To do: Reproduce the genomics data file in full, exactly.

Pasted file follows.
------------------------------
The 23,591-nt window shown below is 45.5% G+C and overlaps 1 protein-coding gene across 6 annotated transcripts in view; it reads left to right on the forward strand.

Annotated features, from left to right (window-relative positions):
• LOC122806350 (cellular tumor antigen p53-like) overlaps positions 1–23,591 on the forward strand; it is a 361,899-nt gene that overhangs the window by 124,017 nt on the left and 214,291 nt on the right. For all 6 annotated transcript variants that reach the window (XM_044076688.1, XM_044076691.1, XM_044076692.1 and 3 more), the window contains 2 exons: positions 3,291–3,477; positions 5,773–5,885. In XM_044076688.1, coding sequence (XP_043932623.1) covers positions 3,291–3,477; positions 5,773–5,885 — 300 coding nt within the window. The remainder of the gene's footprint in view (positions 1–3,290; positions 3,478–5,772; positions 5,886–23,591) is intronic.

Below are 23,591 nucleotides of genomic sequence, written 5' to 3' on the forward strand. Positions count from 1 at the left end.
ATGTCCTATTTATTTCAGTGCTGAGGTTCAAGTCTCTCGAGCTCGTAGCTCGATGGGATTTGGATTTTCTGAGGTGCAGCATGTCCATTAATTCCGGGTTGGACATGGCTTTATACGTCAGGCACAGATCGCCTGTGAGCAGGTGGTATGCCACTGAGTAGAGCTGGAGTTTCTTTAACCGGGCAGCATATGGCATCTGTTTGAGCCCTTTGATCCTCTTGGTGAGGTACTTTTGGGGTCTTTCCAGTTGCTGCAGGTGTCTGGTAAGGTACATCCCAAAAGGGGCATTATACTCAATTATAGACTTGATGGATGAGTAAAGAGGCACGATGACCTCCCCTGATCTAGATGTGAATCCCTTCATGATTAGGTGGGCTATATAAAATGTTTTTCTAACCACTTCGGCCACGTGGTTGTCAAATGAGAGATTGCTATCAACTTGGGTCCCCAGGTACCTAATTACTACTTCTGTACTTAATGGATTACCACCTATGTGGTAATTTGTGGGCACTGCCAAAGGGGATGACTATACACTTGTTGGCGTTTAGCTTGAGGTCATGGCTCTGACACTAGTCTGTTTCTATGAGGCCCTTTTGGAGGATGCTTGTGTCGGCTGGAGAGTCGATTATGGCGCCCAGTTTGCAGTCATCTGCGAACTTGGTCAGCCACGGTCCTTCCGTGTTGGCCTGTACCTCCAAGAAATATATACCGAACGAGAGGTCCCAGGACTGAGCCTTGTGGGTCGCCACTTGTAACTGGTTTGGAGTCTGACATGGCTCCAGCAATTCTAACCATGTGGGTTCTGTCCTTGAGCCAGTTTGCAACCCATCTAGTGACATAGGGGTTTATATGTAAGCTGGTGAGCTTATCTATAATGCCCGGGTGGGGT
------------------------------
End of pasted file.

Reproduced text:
The 23,591-nt window shown below is 45.5% G+C and overlaps 1 protein-coding gene across 6 annotated transcripts in view; it reads left to right on the forward strand.

Annotated features, from left to right (window-relative positions):
• LOC122806350 (cellular tumor antigen p53-like) overlaps positions 1–23,591 on the forward strand; it is a 361,899-nt gene that overhangs the window by 124,017 nt on the left and 214,291 nt on the right. For all 6 annotated transcript variants that reach the window (XM_044076688.1, XM_044076691.1, XM_044076692.1 and 3 more), the window contains 2 exons: positions 3,291–3,477; positions 5,773–5,885. In XM_044076688.1, coding sequence (XP_043932623.1) covers positions 3,291–3,477; positions 5,773–5,885 — 300 coding nt within the window. The remainder of the gene's footprint in view (positions 1–3,290; positions 3,478–5,772; positions 5,886–23,591) is intronic.

Below are 23,591 nucleotides of genomic sequence, written 5' to 3' on the forward strand. Positions count from 1 at the left end.
ATGTCCTATTTATTTCAGTGCTGAGGTTCAAGTCTCTCGAGCTCGTAGCTCGATGGGATTTGGATTTTCTGAGGTGCAGCATGTCCATTAATTCCGGGTTGGACATGGCTTTATACGTCAGGCACAGATCGCCTGTGAGCAGGTGGTATGCCACTGAGTAGAGCTGGAGTTTCTTTAACCGGGCAGCATATGGCATCTGTTTGAGCCCTTTGATCCTCTTGGTGAGGTACTTTTGGGGTCTTTCCAGTTGCTGCAGGTGTCTGGTAAGGTACATCCCAAAAGGGGCATTATACTCAATTATAGACTTGATGGATGAGTAAAGAGGCACGATGACCTCCCCTGATCTAGATGTGAATCCCTTCATGATTAGGTGGGCTATATAAAATGTTTTTCTAACCACTTCGGCCACGTGGTTGTCAAATGAGAGATTGCTATCAACTTGGGTCCCCAGGTACCTAATTACTACTTCTGTACTTAATGGATTACCACCTATGTGGTAATTTGTGGGCACTGCCAAAGGGGATGACTATACACTTGTTGGCGTTTAGCTTGAGGTCATGGCTCTGACACTAGTCTGTTTCTATGAGGCCCTTTTGGAGGATGCTTGTGTCGGCTGGAGAGTCGATTATGGCGCCCAGTTTGCAGTCATCTGCGAACTTGGTCAGCCACGGTCCTTCCGTGTTGGCCTGTACCTCCAAGAAATATATACCGAACGAGAGGTCCCAGGACTGAGCCTTGTGGGTCGCCACTTGTAACTGGTTTGGAGTCTGACATGGCTCCAGCAATTCTAACCATGTGGGTTCTGTCCTTGAGCCAGTTTGCAACCCATCTAGTGACATAGGGGTTTATATGTAAGCTGGTGAGCTTATCTATAATGCCCGGGTGGGGT